Clearly, identifying the cause(s) of this epidemic is a challenge that will require the investigation of multiple possible risk factors and may require the demonstration of a previously undescribed mechanism capable of causing CKD. Longitudinal studies that include detailed exposure assessments and renal patho-physiology follow-up of susceptible populations are needed. To date, few resources have been available to fund the research and public health agendas that are necessary to address the epidemic. In addition, increased coordination among research groups within Central America and in other countries where similar epidemics have been described would be of great benefit. As a positive step in this direction, a conference is scheduled in Central America for autumn 2012, 7 years after the only previous meeting in that region.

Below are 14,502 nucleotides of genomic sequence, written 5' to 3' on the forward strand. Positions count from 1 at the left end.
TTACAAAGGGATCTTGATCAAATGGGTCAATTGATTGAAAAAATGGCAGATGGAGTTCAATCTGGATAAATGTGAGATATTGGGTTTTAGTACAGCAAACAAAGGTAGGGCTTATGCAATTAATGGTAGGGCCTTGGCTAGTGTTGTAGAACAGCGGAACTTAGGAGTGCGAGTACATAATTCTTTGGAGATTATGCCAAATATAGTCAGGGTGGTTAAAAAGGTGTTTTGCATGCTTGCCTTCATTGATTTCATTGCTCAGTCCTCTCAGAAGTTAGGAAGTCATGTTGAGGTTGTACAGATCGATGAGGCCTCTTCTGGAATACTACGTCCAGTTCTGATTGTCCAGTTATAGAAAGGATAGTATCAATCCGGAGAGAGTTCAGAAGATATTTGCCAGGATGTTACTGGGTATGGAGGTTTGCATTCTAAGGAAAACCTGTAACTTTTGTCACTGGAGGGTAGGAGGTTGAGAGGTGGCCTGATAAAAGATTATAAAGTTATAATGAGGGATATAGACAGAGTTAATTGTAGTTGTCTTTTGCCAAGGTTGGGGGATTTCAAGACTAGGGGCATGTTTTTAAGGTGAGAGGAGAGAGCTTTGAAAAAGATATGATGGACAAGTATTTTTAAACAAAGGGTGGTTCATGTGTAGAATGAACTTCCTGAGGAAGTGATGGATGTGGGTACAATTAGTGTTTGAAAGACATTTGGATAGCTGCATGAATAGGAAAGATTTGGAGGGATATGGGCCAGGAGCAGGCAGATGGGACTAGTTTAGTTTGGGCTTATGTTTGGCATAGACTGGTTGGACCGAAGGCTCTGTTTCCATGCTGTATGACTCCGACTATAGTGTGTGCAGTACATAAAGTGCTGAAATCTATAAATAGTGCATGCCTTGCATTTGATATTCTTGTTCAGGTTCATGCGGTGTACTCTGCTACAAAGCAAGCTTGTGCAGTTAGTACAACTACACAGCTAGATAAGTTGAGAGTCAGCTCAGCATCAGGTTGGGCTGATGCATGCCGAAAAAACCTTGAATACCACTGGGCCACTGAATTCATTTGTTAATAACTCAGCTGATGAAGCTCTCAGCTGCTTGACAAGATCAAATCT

In the meantime, public health responses to the epidemic cannot wait until efforts to identify the causes are completed. The governments of both Sri Lanka and El Salvador have been the most proactive in this regard. In Sri Lanka, the government, in conjunction with WHO and development partners, has been conducting a multisectorial and multidisciplinary research effort, together with improved surveillance and healthcare for the affected population (primarily men of working age involved in rice farming).24 Similarly, the Ministry of Health of El Salvador has led an effort to have CKD prioritised as a major health concern in forums such as the Pan American Health Organization and the Council of Ministries of Health of Central America. It also initiated a pilot project called ‘Nefrolempa’ (followed by more extended interventions), which was intended to provide a comprehensive intervention for a community greatly impacted by the epidemic, including early detection, regular monitoring and control of progression factors, nutritional aspects, social protection, and counselling for patients and families.16